Johnny Manziel met with NCAA investigators for six hours on Tuesday, and on Wednesday was suspended for the first half of the Texas A&M season opener against Rice.
Immediately, there was a lot of outrage in the sports community because Manziel was clearly given an expedited hearing due to his importance to college football, similar to Cam Newton in the past. The truth is the NCAA had very little evidence, and even the half suspension is probably too much based on what they had.
The outrage makes no sense.
The only reason Manziel’s treatment was preferential is because the normal NCAA process is so screwed up. First, they suspend the player. Then, they figure out if he did anything wrong — all on the NCAA’s schedule. So what happens if you aren’t deemed important enough to warrant fast consideration by the NCAA? Ask DeQuan Jones.
The accusation against Jones was straightforward: “The booster alleges that in the early summer of 2008, he was made aware by assistant coach Jake Morton that a member of Jones’ family required $10,000 to ensure the player’s commitment.”
Based on that accusation and nothing else, the NCAA suspended Jones indefinitely to start the 2011-12 basketball season.
After 10 games, Jones hired an attorney to challenge the NCAA and was promptly reinstated. Basically, the lawyer reminded the NCAA that Jones still existed, because after suspending him, they just didn’t care what happened to him. Jones had the unfortunate distinction of being a basketball player in a program that had made the NCAA tournament once in the last decade (at that point) with very little attention on it. The NCAA was prepared to end his career without investigating, because they just didn’t care about him.
But here is the thing about that accusation made against Jones. It was completely and obviously fabricated. No investigation was even needed. It should have taken 10 seconds to clear him, and once he forced the issue through an attorney, that’s precisely what happened. Why was this accusation so easy to see through? Because Jones signed on November 23rd, 2007. After that point, he was contractually committed to go to the University of Miami. The only way he could have left would’ve been to transfer.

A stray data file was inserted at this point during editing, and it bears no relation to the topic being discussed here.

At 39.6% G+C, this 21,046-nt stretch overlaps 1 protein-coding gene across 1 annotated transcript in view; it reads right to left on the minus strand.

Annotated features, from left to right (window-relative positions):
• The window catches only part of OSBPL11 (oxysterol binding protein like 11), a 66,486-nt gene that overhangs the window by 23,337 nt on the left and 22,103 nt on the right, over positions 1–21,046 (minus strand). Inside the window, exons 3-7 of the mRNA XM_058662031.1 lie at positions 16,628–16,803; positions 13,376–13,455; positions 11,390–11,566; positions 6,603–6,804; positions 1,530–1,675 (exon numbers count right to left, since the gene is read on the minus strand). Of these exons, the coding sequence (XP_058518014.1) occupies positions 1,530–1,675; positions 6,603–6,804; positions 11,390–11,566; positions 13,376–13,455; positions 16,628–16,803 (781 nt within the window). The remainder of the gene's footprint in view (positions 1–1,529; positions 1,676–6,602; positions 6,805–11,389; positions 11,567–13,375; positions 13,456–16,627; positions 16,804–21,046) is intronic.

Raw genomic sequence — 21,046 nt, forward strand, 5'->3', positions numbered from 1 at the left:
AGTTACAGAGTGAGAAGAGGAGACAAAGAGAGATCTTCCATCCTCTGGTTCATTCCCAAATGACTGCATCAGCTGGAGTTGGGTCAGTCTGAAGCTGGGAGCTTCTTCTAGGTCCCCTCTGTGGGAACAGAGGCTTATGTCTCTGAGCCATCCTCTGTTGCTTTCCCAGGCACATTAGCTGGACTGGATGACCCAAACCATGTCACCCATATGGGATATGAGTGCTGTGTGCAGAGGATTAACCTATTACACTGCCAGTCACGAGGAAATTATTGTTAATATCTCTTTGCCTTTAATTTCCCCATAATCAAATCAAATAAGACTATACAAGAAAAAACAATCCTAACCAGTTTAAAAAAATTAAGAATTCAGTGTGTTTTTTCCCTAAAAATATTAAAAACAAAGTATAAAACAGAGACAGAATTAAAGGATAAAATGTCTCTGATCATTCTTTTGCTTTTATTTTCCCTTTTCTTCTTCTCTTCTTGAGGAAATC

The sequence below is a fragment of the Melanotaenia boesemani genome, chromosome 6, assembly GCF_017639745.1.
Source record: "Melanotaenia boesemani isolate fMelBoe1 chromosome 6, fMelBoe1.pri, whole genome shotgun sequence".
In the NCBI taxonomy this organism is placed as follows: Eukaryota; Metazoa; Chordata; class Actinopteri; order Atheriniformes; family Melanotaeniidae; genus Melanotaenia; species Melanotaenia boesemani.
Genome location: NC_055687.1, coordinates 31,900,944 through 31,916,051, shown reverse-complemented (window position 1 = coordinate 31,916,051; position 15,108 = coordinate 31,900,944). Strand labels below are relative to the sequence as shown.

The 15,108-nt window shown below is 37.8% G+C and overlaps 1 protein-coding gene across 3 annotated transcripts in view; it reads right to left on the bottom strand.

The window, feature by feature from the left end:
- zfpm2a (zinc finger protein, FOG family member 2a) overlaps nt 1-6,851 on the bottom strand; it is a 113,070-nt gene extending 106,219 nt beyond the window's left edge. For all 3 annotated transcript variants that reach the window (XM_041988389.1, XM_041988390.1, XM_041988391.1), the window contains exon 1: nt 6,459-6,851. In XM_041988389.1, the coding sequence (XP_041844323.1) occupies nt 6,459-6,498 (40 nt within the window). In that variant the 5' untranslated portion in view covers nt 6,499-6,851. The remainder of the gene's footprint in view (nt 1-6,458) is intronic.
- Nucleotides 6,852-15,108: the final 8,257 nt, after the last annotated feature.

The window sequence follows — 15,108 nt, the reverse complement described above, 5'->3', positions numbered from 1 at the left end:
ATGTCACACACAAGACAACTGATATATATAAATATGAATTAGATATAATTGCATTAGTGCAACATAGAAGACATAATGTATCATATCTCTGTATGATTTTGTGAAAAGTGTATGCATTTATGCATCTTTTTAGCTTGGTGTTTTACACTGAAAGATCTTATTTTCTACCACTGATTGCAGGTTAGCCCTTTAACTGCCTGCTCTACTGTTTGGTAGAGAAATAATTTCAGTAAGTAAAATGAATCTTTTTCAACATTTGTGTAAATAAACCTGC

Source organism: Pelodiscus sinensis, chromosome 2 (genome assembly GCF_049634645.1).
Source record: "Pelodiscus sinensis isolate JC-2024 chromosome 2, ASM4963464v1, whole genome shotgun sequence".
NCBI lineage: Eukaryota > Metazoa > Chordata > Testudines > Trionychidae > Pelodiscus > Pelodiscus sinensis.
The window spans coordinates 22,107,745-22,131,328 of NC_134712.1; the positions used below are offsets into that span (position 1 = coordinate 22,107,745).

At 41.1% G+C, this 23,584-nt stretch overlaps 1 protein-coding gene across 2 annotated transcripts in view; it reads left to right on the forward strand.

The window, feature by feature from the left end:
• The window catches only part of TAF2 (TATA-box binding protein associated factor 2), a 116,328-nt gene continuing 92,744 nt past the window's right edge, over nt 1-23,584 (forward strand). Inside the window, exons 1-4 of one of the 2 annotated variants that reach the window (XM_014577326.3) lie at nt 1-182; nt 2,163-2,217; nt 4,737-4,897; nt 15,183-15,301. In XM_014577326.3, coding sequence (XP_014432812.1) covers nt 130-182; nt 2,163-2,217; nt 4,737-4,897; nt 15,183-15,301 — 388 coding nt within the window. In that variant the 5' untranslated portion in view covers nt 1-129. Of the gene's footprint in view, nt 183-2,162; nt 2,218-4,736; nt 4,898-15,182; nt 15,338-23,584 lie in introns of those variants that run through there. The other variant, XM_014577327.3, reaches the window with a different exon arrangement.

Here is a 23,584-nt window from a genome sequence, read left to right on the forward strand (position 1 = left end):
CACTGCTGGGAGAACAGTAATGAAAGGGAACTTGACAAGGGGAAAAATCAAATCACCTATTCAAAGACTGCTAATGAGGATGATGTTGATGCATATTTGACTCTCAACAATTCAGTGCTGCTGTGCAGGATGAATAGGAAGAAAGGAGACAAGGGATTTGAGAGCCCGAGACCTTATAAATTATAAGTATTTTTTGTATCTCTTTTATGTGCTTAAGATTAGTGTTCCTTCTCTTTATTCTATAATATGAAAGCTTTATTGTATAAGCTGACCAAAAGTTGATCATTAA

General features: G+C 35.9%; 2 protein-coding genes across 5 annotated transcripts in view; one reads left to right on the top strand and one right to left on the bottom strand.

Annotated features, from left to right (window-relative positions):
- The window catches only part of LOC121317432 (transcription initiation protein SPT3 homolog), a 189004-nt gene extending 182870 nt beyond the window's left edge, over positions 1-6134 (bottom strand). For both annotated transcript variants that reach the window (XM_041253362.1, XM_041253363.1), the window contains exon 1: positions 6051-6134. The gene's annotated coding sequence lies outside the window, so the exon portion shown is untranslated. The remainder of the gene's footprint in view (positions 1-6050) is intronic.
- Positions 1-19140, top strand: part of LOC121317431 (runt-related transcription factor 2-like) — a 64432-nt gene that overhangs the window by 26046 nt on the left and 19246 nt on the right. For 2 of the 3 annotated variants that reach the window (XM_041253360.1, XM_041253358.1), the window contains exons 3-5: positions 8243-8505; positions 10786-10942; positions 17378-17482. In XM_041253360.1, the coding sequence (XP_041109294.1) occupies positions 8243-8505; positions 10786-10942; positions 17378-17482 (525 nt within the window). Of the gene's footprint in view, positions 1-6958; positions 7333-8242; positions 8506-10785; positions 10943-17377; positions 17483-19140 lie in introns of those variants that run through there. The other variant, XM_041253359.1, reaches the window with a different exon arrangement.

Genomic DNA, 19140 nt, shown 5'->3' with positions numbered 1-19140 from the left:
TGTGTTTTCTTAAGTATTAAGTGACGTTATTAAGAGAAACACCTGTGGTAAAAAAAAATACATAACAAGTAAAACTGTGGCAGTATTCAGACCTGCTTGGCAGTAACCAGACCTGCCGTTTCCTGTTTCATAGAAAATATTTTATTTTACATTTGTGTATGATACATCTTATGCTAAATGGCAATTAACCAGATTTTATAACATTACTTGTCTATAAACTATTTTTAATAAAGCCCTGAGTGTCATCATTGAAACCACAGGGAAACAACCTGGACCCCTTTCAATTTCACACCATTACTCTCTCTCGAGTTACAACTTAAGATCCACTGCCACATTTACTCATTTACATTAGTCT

Why then, would an assistant coach make arrangements to pay for a commitment in the summer of 2008 that he had already contractually made several months before? The only thing the NCAA had to do was confirm that the summer of 2008 did in fact come after November of 2007 chronologically, and DeQuan would be cleared to play. I am now going to provide exclusive Page Q evidence that November of 2007 did, in fact, come chronologically before the summer of 2008.
Marked in purple on the graphic, you can clearly see that November 23rd, 2007 did happen before the start of summer on June 20, 2008. Needless to say, DeQuan Jones was not amused with the dichotomy in the treatment he received versus the treatment that Manziel received.
But people should be happy for Manziel. This is the way the process should work. Quickly determine if a violation has occurred, and punish accordingly before any games are impacted unjustly.
Getting upset with Manziel’s treatment is like saying because two people were wrongly accused of murder and one was convicted, we must convict the second one. No, the second person should be acquitted, we should be happy about that, and we should be outraged at the treatment of the wrongly convicted person.
The outrage should be directed not at the NCAA’s treatment of Manziel, but at the NCAA’s treatment of everyone else. Those who aren’t deemed important enough. Those like DeQuan Jones, who was left to rot by a corrupt organization that valued treating him fairly so little that it took them four months and the threat of a lawsuit to look at a calendar.
Vishnu Parasuraman (@vrp2003) is a consultant in the Washington, D.C., Metro Area and an editor of the Sebastian’s Pub blog. His work has also been seen on Grantland. He is a graduate of the University of Miami with an MBA from Carnegie Mellon University.